In the 15 years I’ve been writing thrillers, I’ve had the opportunity to meet some amazing people—from medical examiners and crime-lab directors to criminal profilers and homicide detectives. Because I don’t have a background in forensics or law enforcement, I’ve had to rely on experts who have generously offered their time and shared their experiences. Their real-life details have breathed life into my novels, and their friendships have enriched me personally as well as professionally. Through these experts, I’ve been able to write what I did not know.
Over the years my research has taken me through a variety of topics: the Ebola virus (Exposed); Munchausen syndrome by proxy (At the Stroke of Madness); the underground trafficking of body parts (Damaged); domestic terrorism (Black Friday); and food contamination in our school-lunch programs (Hotwire). One of the experts I met during this research told me about cadaver dogs. And ever since, I’ve been chomping at the bit to include one in a novel.
I’m a dog lover. I’ve surrounded myself with dogs my entire life, some of which have been rescues. I’ve had as many as six in my pack at one time. Each and every one of them has been a special member of my family—their entrance a celebration; their exit a deep and profound sadness. Yet I never truly realized the amazing capabilities that dogs possess until I started writing SILENT CREED. Not only do they have a keen sense of smell but they can also differentiate and sort through a variety of scents. And they do this over miles, despite barriers of dirt, water, and mounds of mahi-mahi—or in the case of SILENT CREED, debris and mud from a devastating mudslide.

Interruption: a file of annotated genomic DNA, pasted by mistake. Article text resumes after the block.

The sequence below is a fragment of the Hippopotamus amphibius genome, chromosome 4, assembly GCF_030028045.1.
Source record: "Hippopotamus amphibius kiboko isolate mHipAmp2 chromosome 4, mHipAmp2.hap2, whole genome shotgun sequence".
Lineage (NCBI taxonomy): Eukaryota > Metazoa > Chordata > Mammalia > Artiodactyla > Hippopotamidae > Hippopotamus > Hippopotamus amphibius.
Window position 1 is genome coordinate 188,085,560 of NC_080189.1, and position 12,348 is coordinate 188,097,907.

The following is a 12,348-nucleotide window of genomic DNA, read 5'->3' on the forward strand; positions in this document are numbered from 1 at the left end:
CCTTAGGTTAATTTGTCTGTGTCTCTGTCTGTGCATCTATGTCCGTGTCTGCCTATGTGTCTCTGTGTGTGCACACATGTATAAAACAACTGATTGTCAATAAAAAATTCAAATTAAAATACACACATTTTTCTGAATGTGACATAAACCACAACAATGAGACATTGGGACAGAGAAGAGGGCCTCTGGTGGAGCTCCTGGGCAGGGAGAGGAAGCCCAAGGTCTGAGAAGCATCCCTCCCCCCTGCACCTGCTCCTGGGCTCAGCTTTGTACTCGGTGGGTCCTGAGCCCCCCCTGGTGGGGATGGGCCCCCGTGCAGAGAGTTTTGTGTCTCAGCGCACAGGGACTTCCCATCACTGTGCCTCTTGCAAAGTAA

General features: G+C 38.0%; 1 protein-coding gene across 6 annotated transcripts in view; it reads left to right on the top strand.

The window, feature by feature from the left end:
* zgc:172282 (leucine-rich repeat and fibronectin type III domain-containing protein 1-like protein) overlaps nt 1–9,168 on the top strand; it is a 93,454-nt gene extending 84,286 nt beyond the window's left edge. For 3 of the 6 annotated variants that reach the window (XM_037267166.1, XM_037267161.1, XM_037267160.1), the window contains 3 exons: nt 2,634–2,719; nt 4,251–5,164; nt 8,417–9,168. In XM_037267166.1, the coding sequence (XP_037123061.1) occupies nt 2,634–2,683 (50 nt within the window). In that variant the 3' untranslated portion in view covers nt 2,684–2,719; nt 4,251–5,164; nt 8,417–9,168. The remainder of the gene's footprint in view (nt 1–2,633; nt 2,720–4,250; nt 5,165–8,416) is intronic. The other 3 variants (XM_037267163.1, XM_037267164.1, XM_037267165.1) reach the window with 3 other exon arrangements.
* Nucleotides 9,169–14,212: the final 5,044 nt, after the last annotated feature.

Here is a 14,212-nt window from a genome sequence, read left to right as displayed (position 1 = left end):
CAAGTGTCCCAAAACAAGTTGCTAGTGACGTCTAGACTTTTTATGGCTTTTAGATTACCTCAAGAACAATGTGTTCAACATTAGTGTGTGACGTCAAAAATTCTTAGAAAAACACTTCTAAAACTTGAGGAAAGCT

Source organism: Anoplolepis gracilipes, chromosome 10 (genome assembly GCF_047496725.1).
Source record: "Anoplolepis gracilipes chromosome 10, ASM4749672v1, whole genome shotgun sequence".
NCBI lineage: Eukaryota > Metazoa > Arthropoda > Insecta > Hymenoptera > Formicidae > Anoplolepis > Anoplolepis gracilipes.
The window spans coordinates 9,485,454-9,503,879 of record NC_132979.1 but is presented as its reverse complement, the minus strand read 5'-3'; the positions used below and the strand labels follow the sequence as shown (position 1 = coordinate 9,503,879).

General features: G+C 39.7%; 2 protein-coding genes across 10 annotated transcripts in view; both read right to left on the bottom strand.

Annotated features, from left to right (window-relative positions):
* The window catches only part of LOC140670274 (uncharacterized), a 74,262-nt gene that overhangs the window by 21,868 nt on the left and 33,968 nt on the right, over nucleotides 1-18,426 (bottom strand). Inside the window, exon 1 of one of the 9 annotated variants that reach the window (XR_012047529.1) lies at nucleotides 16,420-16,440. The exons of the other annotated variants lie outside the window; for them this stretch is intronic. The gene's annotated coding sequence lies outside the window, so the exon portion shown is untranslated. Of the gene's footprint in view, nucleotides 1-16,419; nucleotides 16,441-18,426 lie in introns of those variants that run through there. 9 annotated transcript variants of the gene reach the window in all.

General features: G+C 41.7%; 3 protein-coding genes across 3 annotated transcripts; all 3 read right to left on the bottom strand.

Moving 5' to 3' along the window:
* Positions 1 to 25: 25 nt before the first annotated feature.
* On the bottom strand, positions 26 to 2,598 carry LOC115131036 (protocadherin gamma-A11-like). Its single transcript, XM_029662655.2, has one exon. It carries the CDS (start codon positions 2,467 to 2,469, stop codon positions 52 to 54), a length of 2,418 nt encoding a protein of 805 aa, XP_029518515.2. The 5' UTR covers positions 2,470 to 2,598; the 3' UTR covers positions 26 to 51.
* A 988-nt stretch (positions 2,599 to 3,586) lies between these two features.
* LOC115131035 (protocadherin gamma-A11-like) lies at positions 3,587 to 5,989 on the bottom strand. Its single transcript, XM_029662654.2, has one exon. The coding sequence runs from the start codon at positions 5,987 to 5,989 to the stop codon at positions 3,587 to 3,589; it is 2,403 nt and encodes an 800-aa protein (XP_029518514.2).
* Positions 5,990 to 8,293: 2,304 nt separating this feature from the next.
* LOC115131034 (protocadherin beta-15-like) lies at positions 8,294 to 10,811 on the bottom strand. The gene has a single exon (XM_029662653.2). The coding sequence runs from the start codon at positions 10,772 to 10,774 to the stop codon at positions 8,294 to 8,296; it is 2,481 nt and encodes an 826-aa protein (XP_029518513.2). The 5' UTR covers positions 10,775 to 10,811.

Creed’s dogs are special, but then so is Creed. He isn’t your typical fictional hero. A former marine, Creed’s mission in life has been to find out what happened to his little sister, Brodie, who disappeared 15 years ago at the age of 11. Creed was just 14. It’s the reason he started his K9 company. It’s what drives him to get up every morning and take on yet another search, even though he realizes that the next cadaver his dogs find could be the remains of his sister.
Along the way, Creed often gets caught up in someone else’s life as he tries to help or rescue them, just as he rescues each of his dogs. And these aren’t just cadaver dogs. Creed trains them for search and rescue, to detect explosives, or to sniff out anything from illicit drugs to cancer.
I’ve written 11 novels in the Maggie O’Dell series, and Maggie is far from gone. She appears in the Creed novels, and her series will continue. I’ve also written two stand-alone thrillers, and have co-written a couple of e-novellas. But with Ryder Creed, I believe I’ve found a kindred soul—the both of us happy to live quite simply in the company of dogs.
Alex Kava is a New York Times bestselling author of the critically acclaimed Maggie O’Dell series and a new series featuring former Marine, Ryder Creed and his K9 dogs. Her stand-alone novel, One False Move, was the 2006 One Book One Nebraska. Published in over thirty countries, Kava’s novels have made the bestseller lists in the UK, Australia, Germany, Japan, Italy and Poland. Her novel Stranded was awarded both a Florida Book Award and the Nebraska Book Award. She is a member of the Nebraska Writers Guild and International Thriller Writers. Kava divides her time between Omaha, Nebraska and Pensacola, Florida.
To learn more about Alex, please visit her website.
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